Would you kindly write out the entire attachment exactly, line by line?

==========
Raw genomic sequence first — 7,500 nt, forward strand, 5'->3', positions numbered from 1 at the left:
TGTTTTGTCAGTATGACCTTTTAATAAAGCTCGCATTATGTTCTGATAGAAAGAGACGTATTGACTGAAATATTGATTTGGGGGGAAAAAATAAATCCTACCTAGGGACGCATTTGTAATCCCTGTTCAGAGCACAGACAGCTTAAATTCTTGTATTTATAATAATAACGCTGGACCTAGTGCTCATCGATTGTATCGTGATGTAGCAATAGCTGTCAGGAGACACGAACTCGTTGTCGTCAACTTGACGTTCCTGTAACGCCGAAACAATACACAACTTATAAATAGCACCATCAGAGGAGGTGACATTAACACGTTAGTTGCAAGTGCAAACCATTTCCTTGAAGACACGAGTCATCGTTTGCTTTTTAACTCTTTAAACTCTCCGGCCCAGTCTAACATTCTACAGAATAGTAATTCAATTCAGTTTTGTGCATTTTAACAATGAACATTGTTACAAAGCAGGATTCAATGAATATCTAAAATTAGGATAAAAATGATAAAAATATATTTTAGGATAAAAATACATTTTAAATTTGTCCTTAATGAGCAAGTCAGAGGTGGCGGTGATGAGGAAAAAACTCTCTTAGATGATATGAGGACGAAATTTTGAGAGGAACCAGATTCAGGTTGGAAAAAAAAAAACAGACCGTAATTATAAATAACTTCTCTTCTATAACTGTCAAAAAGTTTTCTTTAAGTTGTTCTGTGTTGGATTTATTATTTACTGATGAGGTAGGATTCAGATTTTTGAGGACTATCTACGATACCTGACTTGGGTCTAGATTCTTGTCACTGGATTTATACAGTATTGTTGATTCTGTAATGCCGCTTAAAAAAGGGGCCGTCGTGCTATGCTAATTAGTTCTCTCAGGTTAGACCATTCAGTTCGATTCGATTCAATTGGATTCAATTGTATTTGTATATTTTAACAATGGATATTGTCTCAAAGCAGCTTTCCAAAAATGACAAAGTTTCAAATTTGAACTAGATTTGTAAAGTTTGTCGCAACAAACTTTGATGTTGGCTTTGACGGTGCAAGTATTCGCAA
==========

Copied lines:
Raw genomic sequence first — 7,500 nt, forward strand, 5'->3', positions numbered from 1 at the left:
TGTTTTGTCAGTATGACCTTTTAATAAAGCTCGCATTATGTTCTGATAGAAAGAGACGTATTGACTGAAATATTGATTTGGGGGGAAAAAATAAATCCTACCTAGGGACGCATTTGTAATCCCTGTTCAGAGCACAGACAGCTTAAATTCTTGTATTTATAATAATAACGCTGGACCTAGTGCTCATCGATTGTATCGTGATGTAGCAATAGCTGTCAGGAGACACGAACTCGTTGTCGTCAACTTGACGTTCCTGTAACGCCGAAACAATACACAACTTATAAATAGCACCATCAGAGGAGGTGACATTAACACGTTAGTTGCAAGTGCAAACCATTTCCTTGAAGACACGAGTCATCGTTTGCTTTTTAACTCTTTAAACTCTCCGGCCCAGTCTAACATTCTACAGAATAGTAATTCAATTCAGTTTTGTGCATTTTAACAATGAACATTGTTACAAAGCAGGATTCAATGAATATCTAAAATTAGGATAAAAATGATAAAAATATATTTTAGGATAAAAATACATTTTAAATTTGTCCTTAATGAGCAAGTCAGAGGTGGCGGTGATGAGGAAAAAACTCTCTTAGATGATATGAGGACGAAATTTTGAGAGGAACCAGATTCAGGTTGGAAAAAAAAAAACAGACCGTAATTATAAATAACTTCTCTTCTATAACTGTCAAAAAGTTTTCTTTAAGTTGTTCTGTGTTGGATTTATTATTTACTGATGAGGTAGGATTCAGATTTTTGAGGACTATCTACGATACCTGACTTGGGTCTAGATTCTTGTCACTGGATTTATACAGTATTGTTGATTCTGTAATGCCGCTTAAAAAAGGGGCCGTCGTGCTATGCTAATTAGTTCTCTCAGGTTAGACCATTCAGTTCGATTCGATTCAATTGGATTCAATTGTATTTGTATATTTTAACAATGGATATTGTCTCAAAGCAGCTTTCCAAAAATGACAAAGTTTCAAATTTGAACTAGATTTGTAAAGTTTGTCGCAACAAACTTTGATGTTGGCTTTGACGGTGCAAGTATTCGCAA